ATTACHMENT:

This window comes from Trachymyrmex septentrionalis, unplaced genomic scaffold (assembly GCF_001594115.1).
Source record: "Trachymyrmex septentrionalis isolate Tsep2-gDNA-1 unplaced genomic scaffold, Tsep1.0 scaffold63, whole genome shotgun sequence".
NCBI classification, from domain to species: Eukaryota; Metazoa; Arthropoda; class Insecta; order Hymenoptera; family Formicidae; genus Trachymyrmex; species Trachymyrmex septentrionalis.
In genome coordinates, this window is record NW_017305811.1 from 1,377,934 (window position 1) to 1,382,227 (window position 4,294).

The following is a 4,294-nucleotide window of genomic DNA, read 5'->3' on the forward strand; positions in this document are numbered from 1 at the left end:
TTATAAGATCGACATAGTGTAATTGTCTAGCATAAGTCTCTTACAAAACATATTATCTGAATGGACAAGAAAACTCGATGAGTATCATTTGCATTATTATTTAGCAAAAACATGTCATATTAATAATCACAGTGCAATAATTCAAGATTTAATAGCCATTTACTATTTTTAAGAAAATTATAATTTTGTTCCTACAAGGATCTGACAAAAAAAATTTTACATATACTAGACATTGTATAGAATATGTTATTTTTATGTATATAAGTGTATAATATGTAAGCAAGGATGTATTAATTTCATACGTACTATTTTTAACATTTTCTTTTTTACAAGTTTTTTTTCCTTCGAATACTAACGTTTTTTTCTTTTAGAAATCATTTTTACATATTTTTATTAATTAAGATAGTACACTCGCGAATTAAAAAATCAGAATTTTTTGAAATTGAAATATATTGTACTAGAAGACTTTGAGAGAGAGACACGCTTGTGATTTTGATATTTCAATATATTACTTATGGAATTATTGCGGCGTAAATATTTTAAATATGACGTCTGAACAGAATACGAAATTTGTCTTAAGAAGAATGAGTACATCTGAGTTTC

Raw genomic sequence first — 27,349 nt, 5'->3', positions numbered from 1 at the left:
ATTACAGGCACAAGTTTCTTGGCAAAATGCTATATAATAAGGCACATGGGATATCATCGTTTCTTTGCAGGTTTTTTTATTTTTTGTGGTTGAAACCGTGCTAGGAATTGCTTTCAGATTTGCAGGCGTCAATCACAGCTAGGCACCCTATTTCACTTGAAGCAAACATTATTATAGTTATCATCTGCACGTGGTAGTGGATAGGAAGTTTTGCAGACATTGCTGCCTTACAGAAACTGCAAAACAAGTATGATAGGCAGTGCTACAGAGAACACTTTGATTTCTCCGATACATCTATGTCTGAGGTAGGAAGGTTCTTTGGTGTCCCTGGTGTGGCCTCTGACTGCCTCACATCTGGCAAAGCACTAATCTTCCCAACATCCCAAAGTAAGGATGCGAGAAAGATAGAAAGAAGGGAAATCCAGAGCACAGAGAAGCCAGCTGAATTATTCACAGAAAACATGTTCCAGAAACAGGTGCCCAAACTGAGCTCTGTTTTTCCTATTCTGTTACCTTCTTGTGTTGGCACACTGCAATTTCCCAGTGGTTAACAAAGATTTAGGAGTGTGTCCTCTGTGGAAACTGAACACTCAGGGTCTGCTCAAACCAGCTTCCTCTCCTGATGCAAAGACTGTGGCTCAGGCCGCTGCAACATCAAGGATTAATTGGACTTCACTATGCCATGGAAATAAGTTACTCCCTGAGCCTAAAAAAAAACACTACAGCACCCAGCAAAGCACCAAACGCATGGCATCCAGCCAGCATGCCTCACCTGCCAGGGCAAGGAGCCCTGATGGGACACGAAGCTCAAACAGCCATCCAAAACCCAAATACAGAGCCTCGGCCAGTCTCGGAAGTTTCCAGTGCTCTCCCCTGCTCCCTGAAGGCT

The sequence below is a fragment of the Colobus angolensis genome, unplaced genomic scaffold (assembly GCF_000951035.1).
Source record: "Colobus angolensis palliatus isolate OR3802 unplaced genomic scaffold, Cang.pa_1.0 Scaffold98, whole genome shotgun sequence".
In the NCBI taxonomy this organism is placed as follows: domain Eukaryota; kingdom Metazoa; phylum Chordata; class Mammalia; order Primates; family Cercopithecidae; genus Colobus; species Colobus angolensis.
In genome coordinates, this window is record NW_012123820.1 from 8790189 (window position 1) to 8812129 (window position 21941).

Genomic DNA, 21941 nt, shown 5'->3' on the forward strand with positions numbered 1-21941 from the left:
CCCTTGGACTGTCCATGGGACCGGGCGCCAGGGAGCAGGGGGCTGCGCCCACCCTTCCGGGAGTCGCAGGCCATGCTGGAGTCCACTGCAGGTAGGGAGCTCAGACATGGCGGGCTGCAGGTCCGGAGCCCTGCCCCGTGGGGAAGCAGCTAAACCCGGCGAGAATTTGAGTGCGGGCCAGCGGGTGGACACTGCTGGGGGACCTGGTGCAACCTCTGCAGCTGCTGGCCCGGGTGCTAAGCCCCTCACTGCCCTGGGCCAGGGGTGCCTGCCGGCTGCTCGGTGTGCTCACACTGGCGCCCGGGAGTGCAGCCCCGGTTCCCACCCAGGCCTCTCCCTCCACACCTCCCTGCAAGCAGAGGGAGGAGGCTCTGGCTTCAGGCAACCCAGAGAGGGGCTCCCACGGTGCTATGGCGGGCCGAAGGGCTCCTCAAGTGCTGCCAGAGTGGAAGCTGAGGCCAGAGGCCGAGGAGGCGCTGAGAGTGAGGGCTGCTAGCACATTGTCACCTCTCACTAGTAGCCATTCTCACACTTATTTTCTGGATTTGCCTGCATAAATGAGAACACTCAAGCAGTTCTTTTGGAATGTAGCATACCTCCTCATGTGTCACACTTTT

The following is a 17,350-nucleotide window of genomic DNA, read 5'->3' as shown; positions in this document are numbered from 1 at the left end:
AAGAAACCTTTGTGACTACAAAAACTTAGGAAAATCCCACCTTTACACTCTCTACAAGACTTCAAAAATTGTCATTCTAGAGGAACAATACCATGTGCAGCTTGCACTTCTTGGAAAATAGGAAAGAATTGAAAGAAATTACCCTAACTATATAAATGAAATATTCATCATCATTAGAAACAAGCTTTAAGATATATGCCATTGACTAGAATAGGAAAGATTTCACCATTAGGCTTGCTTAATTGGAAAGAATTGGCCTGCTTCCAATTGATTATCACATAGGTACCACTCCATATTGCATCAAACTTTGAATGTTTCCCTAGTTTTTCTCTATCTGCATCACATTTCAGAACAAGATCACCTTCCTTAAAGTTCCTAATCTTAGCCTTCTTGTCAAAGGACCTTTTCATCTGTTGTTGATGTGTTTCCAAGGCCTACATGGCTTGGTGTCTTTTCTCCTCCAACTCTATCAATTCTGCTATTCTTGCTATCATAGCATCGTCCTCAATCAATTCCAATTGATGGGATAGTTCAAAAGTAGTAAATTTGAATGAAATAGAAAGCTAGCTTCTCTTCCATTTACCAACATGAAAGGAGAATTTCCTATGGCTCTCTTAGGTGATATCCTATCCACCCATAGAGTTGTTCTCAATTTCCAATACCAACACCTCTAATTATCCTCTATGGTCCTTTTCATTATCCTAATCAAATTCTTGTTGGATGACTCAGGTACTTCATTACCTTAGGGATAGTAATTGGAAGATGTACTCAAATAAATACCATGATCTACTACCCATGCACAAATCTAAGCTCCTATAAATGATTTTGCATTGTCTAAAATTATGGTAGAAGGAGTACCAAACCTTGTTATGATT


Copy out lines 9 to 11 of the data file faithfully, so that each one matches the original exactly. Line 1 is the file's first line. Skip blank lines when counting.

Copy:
The sequence below is a fragment of the Colobus angolensis genome, unplaced genomic scaffold (assembly GCF_000951035.1).
Source record: "Colobus angolensis palliatus isolate OR3802 unplaced genomic scaffold, Cang.pa_1.0 Scaffold98, whole genome shotgun sequence".
In the NCBI taxonomy this organism is placed as follows: domain Eukaryota; kingdom Metazoa; phylum Chordata; class Mammalia; order Primates; family Cercopithecidae; genus Colobus; species Colobus angolensis.